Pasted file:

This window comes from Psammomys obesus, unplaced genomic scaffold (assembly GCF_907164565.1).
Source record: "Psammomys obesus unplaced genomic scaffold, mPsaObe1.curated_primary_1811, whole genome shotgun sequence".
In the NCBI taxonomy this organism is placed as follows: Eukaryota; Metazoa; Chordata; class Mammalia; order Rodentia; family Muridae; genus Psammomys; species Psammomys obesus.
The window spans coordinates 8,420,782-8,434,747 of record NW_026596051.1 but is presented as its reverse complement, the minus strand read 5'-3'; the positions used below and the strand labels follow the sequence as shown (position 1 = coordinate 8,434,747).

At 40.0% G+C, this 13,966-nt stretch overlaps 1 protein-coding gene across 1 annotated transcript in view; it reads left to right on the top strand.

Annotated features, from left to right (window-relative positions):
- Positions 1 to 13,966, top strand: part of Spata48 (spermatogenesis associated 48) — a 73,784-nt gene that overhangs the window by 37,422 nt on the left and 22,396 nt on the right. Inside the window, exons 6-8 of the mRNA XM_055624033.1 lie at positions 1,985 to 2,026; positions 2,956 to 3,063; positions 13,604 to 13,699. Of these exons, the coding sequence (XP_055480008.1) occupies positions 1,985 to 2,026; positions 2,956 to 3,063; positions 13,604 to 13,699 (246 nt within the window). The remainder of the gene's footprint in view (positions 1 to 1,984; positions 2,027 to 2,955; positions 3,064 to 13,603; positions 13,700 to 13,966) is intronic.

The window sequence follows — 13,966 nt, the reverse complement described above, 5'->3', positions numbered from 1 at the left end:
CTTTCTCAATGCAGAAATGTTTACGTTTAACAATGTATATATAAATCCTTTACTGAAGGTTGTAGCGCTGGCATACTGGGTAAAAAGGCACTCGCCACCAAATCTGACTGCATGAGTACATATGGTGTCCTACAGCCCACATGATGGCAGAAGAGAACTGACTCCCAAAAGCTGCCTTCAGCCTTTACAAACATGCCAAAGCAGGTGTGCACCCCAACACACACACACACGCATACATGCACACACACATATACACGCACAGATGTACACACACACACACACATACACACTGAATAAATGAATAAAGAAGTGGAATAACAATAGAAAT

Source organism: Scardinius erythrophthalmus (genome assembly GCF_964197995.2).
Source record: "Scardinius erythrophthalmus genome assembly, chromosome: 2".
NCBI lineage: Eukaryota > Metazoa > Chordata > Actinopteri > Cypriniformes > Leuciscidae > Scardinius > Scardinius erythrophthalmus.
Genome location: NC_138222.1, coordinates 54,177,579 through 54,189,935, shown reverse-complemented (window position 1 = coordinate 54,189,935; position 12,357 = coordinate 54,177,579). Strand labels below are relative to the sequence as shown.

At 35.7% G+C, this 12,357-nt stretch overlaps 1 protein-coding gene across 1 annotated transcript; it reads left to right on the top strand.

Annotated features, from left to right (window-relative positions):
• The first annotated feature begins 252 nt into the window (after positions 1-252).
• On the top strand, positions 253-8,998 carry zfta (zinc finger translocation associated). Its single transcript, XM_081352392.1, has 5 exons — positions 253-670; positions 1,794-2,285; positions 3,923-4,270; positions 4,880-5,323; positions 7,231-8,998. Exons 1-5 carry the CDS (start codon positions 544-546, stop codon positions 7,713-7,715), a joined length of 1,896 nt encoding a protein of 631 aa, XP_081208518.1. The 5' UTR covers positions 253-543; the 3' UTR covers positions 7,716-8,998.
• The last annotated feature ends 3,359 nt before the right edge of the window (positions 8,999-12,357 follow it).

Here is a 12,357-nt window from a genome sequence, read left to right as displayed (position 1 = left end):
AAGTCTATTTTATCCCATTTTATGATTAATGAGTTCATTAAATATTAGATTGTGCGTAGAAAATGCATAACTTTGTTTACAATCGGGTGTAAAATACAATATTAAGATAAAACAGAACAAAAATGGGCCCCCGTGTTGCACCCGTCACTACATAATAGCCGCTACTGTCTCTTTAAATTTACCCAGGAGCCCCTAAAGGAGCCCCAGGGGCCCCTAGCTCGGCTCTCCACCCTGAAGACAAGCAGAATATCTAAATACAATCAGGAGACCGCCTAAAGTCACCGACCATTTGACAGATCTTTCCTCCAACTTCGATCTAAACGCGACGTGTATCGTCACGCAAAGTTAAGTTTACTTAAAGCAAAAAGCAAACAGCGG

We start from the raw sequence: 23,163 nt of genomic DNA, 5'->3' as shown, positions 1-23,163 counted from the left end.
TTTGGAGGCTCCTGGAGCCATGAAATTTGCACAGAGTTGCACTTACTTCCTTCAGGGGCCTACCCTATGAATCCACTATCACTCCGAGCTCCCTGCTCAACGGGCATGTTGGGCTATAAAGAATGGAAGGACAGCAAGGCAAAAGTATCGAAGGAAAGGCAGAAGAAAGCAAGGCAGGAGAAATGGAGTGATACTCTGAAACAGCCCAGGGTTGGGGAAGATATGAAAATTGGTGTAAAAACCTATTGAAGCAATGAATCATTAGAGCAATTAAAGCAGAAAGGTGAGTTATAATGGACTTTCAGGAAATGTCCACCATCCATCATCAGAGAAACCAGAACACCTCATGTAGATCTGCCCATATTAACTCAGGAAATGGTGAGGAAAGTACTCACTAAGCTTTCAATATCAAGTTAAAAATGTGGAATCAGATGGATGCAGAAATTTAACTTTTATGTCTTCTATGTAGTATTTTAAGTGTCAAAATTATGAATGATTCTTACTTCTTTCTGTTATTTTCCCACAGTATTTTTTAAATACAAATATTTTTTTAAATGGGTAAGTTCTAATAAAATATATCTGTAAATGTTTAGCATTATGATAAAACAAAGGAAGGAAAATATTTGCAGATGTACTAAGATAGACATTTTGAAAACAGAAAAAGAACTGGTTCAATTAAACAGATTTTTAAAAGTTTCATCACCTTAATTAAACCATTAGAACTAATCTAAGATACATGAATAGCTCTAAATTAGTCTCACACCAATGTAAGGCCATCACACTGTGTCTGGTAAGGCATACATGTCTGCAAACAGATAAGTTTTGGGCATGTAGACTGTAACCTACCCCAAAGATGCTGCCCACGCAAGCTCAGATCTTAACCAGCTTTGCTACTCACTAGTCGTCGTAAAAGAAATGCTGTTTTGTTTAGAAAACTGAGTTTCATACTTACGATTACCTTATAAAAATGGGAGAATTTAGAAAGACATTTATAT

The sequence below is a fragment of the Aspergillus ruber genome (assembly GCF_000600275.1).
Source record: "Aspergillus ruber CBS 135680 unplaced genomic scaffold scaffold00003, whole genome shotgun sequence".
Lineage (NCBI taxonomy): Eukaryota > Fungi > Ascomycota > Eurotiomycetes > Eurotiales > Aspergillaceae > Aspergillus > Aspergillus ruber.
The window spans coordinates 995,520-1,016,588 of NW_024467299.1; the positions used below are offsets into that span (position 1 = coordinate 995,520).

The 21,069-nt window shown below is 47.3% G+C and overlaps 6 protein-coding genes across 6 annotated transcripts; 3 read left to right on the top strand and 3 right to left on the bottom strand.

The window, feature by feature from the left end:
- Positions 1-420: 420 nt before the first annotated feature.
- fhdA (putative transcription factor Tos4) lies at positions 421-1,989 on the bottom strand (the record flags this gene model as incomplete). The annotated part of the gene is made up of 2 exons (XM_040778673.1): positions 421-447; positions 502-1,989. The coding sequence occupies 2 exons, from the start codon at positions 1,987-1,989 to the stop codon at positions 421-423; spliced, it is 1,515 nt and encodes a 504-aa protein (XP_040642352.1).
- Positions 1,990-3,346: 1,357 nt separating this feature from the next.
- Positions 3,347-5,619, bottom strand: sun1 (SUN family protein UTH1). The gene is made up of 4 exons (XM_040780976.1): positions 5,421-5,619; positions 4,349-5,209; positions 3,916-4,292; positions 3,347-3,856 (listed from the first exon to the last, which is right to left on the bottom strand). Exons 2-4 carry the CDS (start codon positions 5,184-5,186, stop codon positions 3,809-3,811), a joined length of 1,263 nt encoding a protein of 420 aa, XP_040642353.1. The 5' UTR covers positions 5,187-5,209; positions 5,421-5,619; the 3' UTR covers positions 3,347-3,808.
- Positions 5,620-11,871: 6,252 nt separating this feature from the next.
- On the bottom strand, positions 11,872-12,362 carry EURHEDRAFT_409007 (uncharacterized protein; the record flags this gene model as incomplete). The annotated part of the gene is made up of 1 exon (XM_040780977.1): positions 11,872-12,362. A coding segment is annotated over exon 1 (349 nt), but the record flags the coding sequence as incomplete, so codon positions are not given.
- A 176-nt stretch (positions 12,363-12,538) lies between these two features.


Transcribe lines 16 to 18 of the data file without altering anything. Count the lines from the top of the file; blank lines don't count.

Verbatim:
• The first annotated feature begins 252 nt into the window (after positions 1-252).
• On the top strand, positions 253-8,998 carry zfta (zinc finger translocation associated). Its single transcript, XM_081352392.1, has 5 exons — positions 253-670; positions 1,794-2,285; positions 3,923-4,270; positions 4,880-5,323; positions 7,231-8,998. Exons 1-5 carry the CDS (start codon positions 544-546, stop codon positions 7,713-7,715), a joined length of 1,896 nt encoding a protein of 631 aa, XP_081208518.1. The 5' UTR covers positions 253-543; the 3' UTR covers positions 7,716-8,998.
• The last annotated feature ends 3,359 nt before the right edge of the window (positions 8,999-12,357 follow it).